In fact, the poster immediately sets the stage that something very bad is going to happen... or has already happened.
The movie tries to make itself look like a documentary, similar to the Blair Witch Project. The group of filmmakers film themselves and behind the scenes because, well, they're filmmakers. They like cameras. Of course, it's obvious early on that the movie is fictional:
One, because of a recognizable actress in the role of Deborah's daughter.
Two, because the poster highlights the producers' other, fictional movies.
And three, because just like in Blair Witch, you reach a point where you begin to wonder why the characters continue to film or hold the camera, rather than drop and run, or at least put it down to argue with each other. The level of commitment to recording every moment is not completely believable, no matter how devoted the filmmakers are to their craft.
The movie packs lots of creepy scenes and a few legitimate scares. The movie is well-paced, well-acted, and at times, truly terrifying. That's why it pains me to say I really didn't like it.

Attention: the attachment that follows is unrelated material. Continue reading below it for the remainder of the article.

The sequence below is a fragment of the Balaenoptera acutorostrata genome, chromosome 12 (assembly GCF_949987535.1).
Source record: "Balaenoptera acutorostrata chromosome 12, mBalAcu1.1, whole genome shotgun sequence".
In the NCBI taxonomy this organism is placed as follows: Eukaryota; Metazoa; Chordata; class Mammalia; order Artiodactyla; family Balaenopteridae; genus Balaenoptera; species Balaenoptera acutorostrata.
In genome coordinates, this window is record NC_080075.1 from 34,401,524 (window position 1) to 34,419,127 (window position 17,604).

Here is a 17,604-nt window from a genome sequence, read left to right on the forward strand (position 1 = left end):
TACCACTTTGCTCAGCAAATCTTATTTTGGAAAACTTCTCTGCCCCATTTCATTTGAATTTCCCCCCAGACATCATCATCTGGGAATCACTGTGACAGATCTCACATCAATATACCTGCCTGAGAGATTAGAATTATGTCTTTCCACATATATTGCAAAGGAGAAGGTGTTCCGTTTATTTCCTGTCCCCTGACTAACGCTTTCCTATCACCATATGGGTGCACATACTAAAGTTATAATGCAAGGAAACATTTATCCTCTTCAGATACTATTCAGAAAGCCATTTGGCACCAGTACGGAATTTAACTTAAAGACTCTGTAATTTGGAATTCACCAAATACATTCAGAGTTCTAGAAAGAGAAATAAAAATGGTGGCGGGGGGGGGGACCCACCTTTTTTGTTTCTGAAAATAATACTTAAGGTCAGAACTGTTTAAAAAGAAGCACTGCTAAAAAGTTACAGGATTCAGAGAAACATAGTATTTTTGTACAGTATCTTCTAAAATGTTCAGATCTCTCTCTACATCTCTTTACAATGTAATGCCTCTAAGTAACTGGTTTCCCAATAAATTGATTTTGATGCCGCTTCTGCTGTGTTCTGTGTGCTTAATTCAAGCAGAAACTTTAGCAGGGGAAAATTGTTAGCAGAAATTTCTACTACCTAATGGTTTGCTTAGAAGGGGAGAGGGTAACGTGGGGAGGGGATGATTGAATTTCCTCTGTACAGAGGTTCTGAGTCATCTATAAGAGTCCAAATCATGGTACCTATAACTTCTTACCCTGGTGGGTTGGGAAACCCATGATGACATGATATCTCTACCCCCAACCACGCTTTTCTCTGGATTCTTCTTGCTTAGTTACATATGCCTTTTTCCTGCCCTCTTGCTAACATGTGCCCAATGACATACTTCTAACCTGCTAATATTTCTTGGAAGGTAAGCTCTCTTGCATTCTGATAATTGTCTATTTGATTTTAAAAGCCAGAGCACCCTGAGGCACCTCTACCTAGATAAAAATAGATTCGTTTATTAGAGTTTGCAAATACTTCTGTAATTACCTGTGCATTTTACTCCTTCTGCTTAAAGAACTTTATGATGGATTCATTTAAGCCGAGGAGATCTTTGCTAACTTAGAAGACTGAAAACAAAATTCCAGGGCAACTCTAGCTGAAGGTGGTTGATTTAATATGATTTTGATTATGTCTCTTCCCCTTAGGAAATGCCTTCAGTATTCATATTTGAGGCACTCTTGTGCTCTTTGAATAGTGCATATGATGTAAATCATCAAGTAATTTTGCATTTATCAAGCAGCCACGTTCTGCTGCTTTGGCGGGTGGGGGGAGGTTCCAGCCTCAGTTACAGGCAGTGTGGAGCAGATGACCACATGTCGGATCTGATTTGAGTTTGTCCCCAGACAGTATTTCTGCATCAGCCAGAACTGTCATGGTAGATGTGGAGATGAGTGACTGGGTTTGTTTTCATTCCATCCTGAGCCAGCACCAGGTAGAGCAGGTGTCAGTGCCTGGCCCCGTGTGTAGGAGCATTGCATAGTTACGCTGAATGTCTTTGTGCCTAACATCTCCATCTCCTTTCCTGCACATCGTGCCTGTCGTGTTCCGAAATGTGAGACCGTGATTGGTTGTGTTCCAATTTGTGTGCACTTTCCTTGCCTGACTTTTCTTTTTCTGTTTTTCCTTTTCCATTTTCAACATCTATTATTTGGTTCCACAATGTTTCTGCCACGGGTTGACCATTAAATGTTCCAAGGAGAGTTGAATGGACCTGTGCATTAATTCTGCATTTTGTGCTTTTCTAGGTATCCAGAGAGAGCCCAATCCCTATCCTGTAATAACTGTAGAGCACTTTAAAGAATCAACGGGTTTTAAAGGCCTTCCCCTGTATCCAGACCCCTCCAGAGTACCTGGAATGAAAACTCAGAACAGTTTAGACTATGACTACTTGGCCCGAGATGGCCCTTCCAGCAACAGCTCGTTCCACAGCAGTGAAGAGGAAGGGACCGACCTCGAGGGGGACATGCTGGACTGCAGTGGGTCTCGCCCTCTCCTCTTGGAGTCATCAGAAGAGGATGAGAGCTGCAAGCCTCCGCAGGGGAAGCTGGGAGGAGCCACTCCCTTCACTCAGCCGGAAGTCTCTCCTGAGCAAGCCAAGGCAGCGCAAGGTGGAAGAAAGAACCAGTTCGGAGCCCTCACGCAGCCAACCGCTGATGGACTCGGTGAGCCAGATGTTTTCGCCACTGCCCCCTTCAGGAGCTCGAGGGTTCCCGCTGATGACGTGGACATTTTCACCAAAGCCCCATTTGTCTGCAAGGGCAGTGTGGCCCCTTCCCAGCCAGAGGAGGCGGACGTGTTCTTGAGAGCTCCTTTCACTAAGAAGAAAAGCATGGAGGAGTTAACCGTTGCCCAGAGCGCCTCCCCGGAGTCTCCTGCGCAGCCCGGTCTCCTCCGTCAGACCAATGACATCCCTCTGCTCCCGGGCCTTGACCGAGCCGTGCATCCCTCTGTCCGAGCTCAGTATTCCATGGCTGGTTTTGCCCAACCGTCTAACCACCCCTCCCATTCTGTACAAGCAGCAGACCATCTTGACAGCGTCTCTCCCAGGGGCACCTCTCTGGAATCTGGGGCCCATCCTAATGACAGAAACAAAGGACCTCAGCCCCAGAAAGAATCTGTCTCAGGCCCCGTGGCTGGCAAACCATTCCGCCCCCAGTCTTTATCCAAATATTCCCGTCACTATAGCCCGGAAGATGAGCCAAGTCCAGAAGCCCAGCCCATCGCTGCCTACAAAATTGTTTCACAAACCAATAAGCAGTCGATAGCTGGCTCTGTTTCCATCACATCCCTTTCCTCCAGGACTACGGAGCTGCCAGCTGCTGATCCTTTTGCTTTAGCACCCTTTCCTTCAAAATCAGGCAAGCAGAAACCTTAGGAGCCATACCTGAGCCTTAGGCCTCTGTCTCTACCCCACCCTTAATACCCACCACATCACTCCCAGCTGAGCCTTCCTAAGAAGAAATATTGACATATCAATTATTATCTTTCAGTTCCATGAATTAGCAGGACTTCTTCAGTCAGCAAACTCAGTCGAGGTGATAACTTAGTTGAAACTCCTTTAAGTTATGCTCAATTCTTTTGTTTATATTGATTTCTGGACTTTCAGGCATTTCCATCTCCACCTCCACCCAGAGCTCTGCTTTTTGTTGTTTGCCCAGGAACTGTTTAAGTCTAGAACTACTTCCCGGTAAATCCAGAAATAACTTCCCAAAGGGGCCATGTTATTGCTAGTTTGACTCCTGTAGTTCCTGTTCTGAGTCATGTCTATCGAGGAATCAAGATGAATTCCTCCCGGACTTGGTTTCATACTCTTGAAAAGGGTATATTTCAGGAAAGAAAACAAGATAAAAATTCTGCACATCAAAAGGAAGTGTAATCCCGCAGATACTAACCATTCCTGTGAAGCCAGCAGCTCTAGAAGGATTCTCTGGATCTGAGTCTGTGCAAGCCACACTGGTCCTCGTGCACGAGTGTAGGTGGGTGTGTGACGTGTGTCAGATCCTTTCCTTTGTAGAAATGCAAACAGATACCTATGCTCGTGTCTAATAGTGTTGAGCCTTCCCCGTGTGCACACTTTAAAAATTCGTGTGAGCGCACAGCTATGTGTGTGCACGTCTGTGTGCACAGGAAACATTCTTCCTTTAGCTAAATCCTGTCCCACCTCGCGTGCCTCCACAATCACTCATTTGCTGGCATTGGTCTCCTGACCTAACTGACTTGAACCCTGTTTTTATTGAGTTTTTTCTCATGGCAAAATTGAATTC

Or rather, the psychologist in me, with an awareness of the history of treatment of mental and neurological illness, didn't like it. I'm probably not giving away a huge spoiler when I say that Deborah is possessed by something evil. In fact, this becomes a suspicion very early on with some strong evidence to support it. The evidence simply gets stronger and scarier as the movie goes on.
For centuries, people with mental and neurological illnesses were accused of being possessed. They were exorcised, treated cruelly, and had holes drilled in their heads to "let the evil spirits out." Some with an awareness of what was happening to them may even have come to believe they were possessed. Though modern medicine has certainly moved past this point to recognize legitimate illness, there are still some
This is why it really bothered me that this movie seemed to dismiss that history for cheap scares. I'm sure the filmmakers did not intend to suggest mental and neurological illnesses aren't "real." But there are many people who fail to learn from history - some are doomed to repeat it, some are doomed to make thoughtless mistakes that appear malicious. An extreme, recent example:
Overall, I'm afraid I can't give The Taking of Deborah Logan high marks, or a recommendation to my fellow horror movie lovers. There are many things to like about the movie. But the psychologist in me just can't get past this issue.
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